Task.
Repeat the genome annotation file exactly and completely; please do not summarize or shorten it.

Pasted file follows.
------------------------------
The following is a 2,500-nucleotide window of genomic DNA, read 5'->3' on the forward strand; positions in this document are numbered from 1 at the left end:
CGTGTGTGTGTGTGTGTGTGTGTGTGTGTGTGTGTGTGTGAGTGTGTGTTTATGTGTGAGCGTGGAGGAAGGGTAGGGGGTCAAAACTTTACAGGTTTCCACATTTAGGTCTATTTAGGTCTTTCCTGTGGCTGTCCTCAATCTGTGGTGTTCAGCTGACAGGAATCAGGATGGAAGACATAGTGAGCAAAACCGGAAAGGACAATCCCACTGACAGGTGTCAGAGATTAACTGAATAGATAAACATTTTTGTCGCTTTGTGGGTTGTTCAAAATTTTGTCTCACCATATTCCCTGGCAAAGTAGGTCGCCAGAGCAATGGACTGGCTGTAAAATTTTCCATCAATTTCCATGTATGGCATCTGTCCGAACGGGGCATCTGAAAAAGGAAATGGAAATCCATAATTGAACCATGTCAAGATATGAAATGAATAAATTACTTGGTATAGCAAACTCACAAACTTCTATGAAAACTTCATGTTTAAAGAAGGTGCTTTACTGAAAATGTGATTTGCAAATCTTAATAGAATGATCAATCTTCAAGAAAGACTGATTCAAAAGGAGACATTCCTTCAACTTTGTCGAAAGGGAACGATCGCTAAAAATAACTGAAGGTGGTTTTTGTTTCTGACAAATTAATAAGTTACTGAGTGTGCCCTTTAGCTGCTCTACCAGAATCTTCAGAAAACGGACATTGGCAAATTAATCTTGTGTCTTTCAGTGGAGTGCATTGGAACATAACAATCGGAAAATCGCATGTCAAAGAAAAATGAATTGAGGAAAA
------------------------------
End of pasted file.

The following is a 2,500-nucleotide window of genomic DNA, read 5'->3' on the forward strand; positions in this document are numbered from 1 at the left end:
CGTGTGTGTGTGTGTGTGTGTGTGTGTGTGTGTGTGTGTGAGTGTGTGTTTATGTGTGAGCGTGGAGGAAGGGTAGGGGGTCAAAACTTTACAGGTTTCCACATTTAGGTCTATTTAGGTCTTTCCTGTGGCTGTCCTCAATCTGTGGTGTTCAGCTGACAGGAATCAGGATGGAAGACATAGTGAGCAAAACCGGAAAGGACAATCCCACTGACAGGTGTCAGAGATTAACTGAATAGATAAACATTTTTGTCGCTTTGTGGGTTGTTCAAAATTTTGTCTCACCATATTCCCTGGCAAAGTAGGTCGCCAGAGCAATGGACTGGCTGTAAAATTTTCCATCAATTTCCATGTATGGCATCTGTCCGAACGGGGCATCTGAAAAAGGAAATGGAAATCCATAATTGAACCATGTCAAGATATGAAATGAATAAATTACTTGGTATAGCAAACTCACAAACTTCTATGAAAACTTCATGTTTAAAGAAGGTGCTTTACTGAAAATGTGATTTGCAAATCTTAATAGAATGATCAATCTTCAAGAAAGACTGATTCAAAAGGAGACATTCCTTCAACTTTGTCGAAAGGGAACGATCGCTAAAAATAACTGAAGGTGGTTTTTGTTTCTGACAAATTAATAAGTTACTGAGTGTGCCCTTTAGCTGCTCTACCAGAATCTTCAGAAAACGGACATTGGCAAATTAATCTTGTGTCTTTCAGTGGAGTGCATTGGAACATAACAATCGGAAAATCGCATGTCAAAGAAAAATGAATTGAGGAAAA